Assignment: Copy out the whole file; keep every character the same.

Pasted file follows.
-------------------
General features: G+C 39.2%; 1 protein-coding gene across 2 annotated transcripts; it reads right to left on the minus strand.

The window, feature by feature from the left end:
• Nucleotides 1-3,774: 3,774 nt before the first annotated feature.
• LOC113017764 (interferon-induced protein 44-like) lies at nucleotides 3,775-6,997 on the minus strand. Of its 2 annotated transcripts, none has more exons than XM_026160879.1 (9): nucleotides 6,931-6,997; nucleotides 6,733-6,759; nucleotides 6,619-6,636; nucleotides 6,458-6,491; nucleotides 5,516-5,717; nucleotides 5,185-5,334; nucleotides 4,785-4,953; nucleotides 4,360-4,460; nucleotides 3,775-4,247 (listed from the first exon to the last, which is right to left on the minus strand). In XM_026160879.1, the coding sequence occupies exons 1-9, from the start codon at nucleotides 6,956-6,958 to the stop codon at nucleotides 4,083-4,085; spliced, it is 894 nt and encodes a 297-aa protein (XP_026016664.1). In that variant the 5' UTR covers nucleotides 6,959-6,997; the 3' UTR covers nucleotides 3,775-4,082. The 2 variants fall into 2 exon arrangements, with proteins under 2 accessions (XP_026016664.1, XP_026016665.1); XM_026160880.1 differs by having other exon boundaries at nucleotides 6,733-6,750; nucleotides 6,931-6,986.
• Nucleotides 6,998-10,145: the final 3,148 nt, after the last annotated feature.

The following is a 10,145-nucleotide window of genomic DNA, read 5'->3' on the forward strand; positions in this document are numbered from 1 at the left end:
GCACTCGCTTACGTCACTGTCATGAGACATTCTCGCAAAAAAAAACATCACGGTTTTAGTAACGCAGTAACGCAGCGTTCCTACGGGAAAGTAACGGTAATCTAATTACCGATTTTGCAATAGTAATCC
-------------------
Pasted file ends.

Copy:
General features: G+C 39.2%; 1 protein-coding gene across 2 annotated transcripts; it reads right to left on the minus strand.

The window, feature by feature from the left end:
• Nucleotides 1-3,774: 3,774 nt before the first annotated feature.
• LOC113017764 (interferon-induced protein 44-like) lies at nucleotides 3,775-6,997 on the minus strand. Of its 2 annotated transcripts, none has more exons than XM_026160879.1 (9): nucleotides 6,931-6,997; nucleotides 6,733-6,759; nucleotides 6,619-6,636; nucleotides 6,458-6,491; nucleotides 5,516-5,717; nucleotides 5,185-5,334; nucleotides 4,785-4,953; nucleotides 4,360-4,460; nucleotides 3,775-4,247 (listed from the first exon to the last, which is right to left on the minus strand). In XM_026160879.1, the coding sequence occupies exons 1-9, from the start codon at nucleotides 6,956-6,958 to the stop codon at nucleotides 4,083-4,085; spliced, it is 894 nt and encodes a 297-aa protein (XP_026016664.1). In that variant the 5' UTR covers nucleotides 6,959-6,997; the 3' UTR covers nucleotides 3,775-4,082. The 2 variants fall into 2 exon arrangements, with proteins under 2 accessions (XP_026016664.1, XP_026016665.1); XM_026160880.1 differs by having other exon boundaries at nucleotides 6,733-6,750; nucleotides 6,931-6,986.
• Nucleotides 6,998-10,145: the final 3,148 nt, after the last annotated feature.

The following is a 10,145-nucleotide window of genomic DNA, read 5'->3' on the forward strand; positions in this document are numbered from 1 at the left end:
GCACTCGCTTACGTCACTGTCATGAGACATTCTCGCAAAAAAAAACATCACGGTTTTAGTAACGCAGTAACGCAGCGTTCCTACGGGAAAGTAACGGTAATCTAATTACCGATTTTGCAATAGTAATCC